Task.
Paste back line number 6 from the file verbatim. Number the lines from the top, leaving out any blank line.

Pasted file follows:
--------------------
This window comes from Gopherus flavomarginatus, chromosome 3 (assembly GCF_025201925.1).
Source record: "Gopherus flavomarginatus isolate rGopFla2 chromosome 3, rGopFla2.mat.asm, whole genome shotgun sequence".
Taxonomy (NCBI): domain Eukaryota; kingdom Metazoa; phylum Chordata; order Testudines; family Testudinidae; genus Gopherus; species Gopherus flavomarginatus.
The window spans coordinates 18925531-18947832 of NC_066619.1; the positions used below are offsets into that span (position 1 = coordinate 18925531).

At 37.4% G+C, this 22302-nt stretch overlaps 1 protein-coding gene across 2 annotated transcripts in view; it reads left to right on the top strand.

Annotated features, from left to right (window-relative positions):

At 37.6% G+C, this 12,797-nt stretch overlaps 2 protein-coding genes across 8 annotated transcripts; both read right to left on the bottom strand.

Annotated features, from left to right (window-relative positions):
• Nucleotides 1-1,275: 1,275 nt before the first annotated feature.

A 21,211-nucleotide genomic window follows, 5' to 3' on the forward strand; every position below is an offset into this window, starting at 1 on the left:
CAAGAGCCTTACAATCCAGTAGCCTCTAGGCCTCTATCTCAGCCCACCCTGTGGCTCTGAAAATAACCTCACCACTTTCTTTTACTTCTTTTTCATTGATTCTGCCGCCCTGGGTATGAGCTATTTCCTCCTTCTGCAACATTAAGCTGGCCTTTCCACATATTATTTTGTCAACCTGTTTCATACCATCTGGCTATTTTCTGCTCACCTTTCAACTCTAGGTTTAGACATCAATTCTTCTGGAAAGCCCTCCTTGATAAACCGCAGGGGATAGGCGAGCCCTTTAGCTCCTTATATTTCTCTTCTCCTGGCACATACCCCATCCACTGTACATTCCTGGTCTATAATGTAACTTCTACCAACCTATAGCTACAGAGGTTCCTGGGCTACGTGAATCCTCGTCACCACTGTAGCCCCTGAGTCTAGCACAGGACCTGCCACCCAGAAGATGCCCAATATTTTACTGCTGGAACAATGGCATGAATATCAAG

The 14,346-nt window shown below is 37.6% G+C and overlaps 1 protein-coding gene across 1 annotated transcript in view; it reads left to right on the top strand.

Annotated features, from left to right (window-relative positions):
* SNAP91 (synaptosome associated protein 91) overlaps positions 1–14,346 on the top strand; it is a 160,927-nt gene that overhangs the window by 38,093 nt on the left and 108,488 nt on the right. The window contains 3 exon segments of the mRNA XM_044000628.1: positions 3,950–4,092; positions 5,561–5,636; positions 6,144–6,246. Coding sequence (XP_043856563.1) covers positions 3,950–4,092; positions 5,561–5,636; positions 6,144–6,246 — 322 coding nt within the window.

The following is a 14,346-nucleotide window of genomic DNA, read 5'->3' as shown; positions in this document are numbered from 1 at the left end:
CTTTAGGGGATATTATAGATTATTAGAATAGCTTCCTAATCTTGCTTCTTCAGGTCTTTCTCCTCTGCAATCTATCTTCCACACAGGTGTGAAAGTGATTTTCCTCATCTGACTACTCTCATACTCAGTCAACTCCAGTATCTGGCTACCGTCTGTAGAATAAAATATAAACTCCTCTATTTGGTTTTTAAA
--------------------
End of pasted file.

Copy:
Annotated features, from left to right (window-relative positions):